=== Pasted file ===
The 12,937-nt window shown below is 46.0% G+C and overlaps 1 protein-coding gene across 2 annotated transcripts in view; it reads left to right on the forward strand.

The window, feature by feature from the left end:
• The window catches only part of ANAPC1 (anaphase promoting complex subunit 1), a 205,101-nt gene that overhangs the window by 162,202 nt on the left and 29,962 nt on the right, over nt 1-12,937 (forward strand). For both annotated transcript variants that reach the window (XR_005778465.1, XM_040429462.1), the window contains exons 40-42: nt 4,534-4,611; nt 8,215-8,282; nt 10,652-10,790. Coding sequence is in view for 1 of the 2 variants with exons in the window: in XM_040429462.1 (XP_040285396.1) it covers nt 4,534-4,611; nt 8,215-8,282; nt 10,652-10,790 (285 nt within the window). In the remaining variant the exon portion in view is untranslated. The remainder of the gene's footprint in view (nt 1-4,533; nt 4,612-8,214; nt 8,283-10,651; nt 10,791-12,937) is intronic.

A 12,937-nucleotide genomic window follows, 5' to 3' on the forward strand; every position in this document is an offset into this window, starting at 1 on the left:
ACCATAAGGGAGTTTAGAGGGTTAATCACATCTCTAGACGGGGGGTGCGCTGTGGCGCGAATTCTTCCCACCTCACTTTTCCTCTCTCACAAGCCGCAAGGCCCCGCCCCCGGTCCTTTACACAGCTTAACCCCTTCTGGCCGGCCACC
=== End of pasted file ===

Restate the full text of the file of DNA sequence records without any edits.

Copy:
The 12,937-nt window shown below is 46.0% G+C and overlaps 1 protein-coding gene across 2 annotated transcripts in view; it reads left to right on the forward strand.

The window, feature by feature from the left end:
• The window catches only part of ANAPC1 (anaphase promoting complex subunit 1), a 205,101-nt gene that overhangs the window by 162,202 nt on the left and 29,962 nt on the right, over nt 1-12,937 (forward strand). For both annotated transcript variants that reach the window (XR_005778465.1, XM_040429462.1), the window contains exons 40-42: nt 4,534-4,611; nt 8,215-8,282; nt 10,652-10,790. Coding sequence is in view for 1 of the 2 variants with exons in the window: in XM_040429462.1 (XP_040285396.1) it covers nt 4,534-4,611; nt 8,215-8,282; nt 10,652-10,790 (285 nt within the window). In the remaining variant the exon portion in view is untranslated. The remainder of the gene's footprint in view (nt 1-4,533; nt 4,612-8,214; nt 8,283-10,651; nt 10,791-12,937) is intronic.

A 12,937-nucleotide genomic window follows, 5' to 3' on the forward strand; every position in this document is an offset into this window, starting at 1 on the left:
ACCATAAGGGAGTTTAGAGGGTTAATCACATCTCTAGACGGGGGGTGCGCTGTGGCGCGAATTCTTCCCACCTCACTTTTCCTCTCTCACAAGCCGCAAGGCCCCGCCCCCGGTCCTTTACACAGCTTAACCCCTTCTGGCCGGCCACC